It is quite common for us to experience feelings of doubt and worry when there is a change in our current reality or when we are going for something new in life.
Just think back to that last time you worried about something or when you had doubts about creating an outcome you wanted — what do you think caused you to be worried or start doubting yourself?
First, let’s define what they are.
What is Doubt?
Doubt is a feeling of uncertainty, a lack on conviction or belief that we will achieve the outcome we want. Doubt is an imagined reality. While it is quite normal to experience doubt from time to time, if it is not addressed quickly, it can cause some serious problems.
What is Worry?
Similar to doubt, worry can be defined as negative thoughts or feelings which arise in response to either a real problem or an imagined problem. It has often been said that worry is negative goal setting.
If we think of anything that is bothering us at this present moment, it can often be defined as worry because we’re imagining a reality that is causing is to generate negative thoughts or emotions.
What are the costs of doubt and worry?
For the purpose of this article, I will use doubt and worry together in order to keep them relatively broad. If they are not addressed quickly, it can lead to:
- Frustration and insecurity.
- Lower self-esteem and self-confidence.
- Lack of motivation to pursue the more important things in life, like our dreams and passions.
- Feelings of despair or depression.
- Overwhelm and highs levels of stress.
The good news is we can use doubt and worry to our advantage by simply switching our focus. We can use them as fuel to get to the outcomes we want.
Here are five things we can do whenever we start experiencing feelings of doubt and worry so that we can quickly turn our attention to what matters most to us and continue creating the results we want.
- Acknowledge what you are feeling then question it. We have to first recognise that we’re actually experiencing feelings of doubt and worry. Then we can ask ourselves, “Is this doubt or worry actually true?” We can also ask deeper questions like, “What is the real issue or what am I fearing right now?” or “What am I assuming about the situation or event or person?”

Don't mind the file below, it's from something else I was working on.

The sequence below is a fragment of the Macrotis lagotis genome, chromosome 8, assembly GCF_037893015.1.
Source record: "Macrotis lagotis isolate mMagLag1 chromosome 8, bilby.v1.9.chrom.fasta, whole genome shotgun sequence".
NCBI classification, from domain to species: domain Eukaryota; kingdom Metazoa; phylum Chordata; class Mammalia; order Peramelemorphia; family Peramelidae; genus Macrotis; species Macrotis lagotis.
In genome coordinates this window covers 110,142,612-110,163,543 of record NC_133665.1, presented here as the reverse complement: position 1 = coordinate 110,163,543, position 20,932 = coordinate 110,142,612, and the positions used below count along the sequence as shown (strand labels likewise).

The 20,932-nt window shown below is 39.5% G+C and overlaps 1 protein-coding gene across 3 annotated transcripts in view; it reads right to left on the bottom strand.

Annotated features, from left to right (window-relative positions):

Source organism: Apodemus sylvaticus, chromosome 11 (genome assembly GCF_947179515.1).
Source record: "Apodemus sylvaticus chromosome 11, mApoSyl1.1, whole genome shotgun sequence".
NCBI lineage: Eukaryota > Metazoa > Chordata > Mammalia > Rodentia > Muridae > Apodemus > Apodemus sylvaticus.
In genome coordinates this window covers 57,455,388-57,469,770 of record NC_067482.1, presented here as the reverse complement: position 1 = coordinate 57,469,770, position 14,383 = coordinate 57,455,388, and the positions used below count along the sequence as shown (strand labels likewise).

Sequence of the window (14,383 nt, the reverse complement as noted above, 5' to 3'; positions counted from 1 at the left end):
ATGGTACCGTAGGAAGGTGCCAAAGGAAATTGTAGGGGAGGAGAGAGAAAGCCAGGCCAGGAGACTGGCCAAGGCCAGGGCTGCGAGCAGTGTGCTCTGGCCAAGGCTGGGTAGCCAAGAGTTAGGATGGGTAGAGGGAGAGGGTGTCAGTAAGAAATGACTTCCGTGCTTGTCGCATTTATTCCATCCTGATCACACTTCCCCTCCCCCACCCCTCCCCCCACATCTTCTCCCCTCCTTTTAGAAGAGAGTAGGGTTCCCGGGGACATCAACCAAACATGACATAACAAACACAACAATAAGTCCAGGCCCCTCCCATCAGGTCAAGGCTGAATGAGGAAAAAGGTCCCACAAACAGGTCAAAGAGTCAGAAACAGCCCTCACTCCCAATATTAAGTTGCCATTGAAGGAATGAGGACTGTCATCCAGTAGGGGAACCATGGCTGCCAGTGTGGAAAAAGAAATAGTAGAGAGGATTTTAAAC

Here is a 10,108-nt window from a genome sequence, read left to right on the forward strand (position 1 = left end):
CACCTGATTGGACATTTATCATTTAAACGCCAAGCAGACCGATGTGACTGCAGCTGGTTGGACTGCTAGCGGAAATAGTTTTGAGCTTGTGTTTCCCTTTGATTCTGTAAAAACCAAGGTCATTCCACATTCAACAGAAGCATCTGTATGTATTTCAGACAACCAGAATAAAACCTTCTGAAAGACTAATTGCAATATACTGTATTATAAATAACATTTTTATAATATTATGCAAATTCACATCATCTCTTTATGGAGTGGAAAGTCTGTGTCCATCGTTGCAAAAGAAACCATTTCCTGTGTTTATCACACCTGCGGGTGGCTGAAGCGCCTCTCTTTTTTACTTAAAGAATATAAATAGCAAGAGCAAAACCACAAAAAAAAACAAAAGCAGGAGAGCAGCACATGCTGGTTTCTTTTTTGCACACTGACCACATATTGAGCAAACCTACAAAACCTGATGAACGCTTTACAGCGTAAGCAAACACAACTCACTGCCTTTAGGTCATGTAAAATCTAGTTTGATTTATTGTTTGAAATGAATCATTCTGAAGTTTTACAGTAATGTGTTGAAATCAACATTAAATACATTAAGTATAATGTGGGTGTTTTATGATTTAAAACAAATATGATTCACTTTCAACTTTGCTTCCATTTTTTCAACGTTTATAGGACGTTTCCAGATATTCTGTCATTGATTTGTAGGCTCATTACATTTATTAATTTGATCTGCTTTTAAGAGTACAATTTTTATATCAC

- Accept that your doubts and worries are all imagined. Most of the things we fear are made up and they very rarely translate into actual reality. Instead of using our imagination to create negative mental pictures, we can harness the power of our imagination to create the picture of the outcomes we want.
- Switch your focus to the outcomes you want. Our focus creates our reality. Rather than focusing on negatives outcomes, once we acknowledge and accept we’ve actually imagined future negative outcomes, we can ask ourselves, “What do I want instead?” For example, if an experience with a person caused doubt and worry, then we can ask, “What experience do I want to have with this person instead?”
- Set a new standard for yourself. Every time we experience doubt or worry, we are strengthening our mental muscles. As we get through each of those experiences, we should continue to reinforce to ourselves that we’ve overcome our doubts and worries and we will continue doing so in the future. That should help us set a new standard of performance and how we think of ourselves.
- Ask for support. Sometimes it just comes down to asking someone for guidance. It can be as simple as saying, “Hey, I’m going through this right now…what do you suggest could be going on and how can I overcome it?” This is why having mentors, coaches or trusted advisors is so important as they can often help us turn things around quickly.
Doubt and worry should not limit us in any way. If we can start using them as a source of motivation or fuel to do something different, we will continue making progress in life. If we don’t turn things around quickly, the consequences can be serious and really affect the quality of our lives.
Question: What is another easy way to overcome doubt and worry?
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